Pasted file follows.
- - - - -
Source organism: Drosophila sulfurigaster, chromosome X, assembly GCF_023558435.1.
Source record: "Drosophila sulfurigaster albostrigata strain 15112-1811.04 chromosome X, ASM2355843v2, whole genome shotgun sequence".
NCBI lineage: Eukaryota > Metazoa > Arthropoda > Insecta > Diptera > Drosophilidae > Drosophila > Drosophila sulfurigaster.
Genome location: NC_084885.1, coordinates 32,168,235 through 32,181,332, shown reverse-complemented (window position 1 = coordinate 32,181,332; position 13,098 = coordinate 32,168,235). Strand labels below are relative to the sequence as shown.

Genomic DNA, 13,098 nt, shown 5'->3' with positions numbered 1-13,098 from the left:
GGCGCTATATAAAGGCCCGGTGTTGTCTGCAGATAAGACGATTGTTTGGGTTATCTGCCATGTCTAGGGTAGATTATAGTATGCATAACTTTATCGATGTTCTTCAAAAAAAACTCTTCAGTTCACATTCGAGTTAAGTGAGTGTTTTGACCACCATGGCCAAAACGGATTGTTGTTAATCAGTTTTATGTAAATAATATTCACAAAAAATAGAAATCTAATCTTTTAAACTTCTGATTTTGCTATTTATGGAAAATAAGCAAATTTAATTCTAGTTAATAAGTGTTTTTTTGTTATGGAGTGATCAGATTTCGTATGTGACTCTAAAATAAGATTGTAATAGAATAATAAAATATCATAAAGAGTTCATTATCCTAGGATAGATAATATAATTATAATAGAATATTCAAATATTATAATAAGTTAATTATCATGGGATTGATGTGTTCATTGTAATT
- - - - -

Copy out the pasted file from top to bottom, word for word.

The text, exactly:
Source organism: Drosophila sulfurigaster, chromosome X, assembly GCF_023558435.1.
Source record: "Drosophila sulfurigaster albostrigata strain 15112-1811.04 chromosome X, ASM2355843v2, whole genome shotgun sequence".
NCBI lineage: Eukaryota > Metazoa > Arthropoda > Insecta > Diptera > Drosophilidae > Drosophila > Drosophila sulfurigaster.
Genome location: NC_084885.1, coordinates 32,168,235 through 32,181,332, shown reverse-complemented (window position 1 = coordinate 32,181,332; position 13,098 = coordinate 32,168,235). Strand labels below are relative to the sequence as shown.

Genomic DNA, 13,098 nt, shown 5'->3' with positions numbered 1-13,098 from the left:
GGCGCTATATAAAGGCCCGGTGTTGTCTGCAGATAAGACGATTGTTTGGGTTATCTGCCATGTCTAGGGTAGATTATAGTATGCATAACTTTATCGATGTTCTTCAAAAAAAACTCTTCAGTTCACATTCGAGTTAAGTGAGTGTTTTGACCACCATGGCCAAAACGGATTGTTGTTAATCAGTTTTATGTAAATAATATTCACAAAAAATAGAAATCTAATCTTTTAAACTTCTGATTTTGCTATTTATGGAAAATAAGCAAATTTAATTCTAGTTAATAAGTGTTTTTTTGTTATGGAGTGATCAGATTTCGTATGTGACTCTAAAATAAGATTGTAATAGAATAATAAAATATCATAAAGAGTTCATTATCCTAGGATAGATAATATAATTATAATAGAATATTCAAATATTATAATAAGTTAATTATCATGGGATTGATGTGTTCATTGTAATT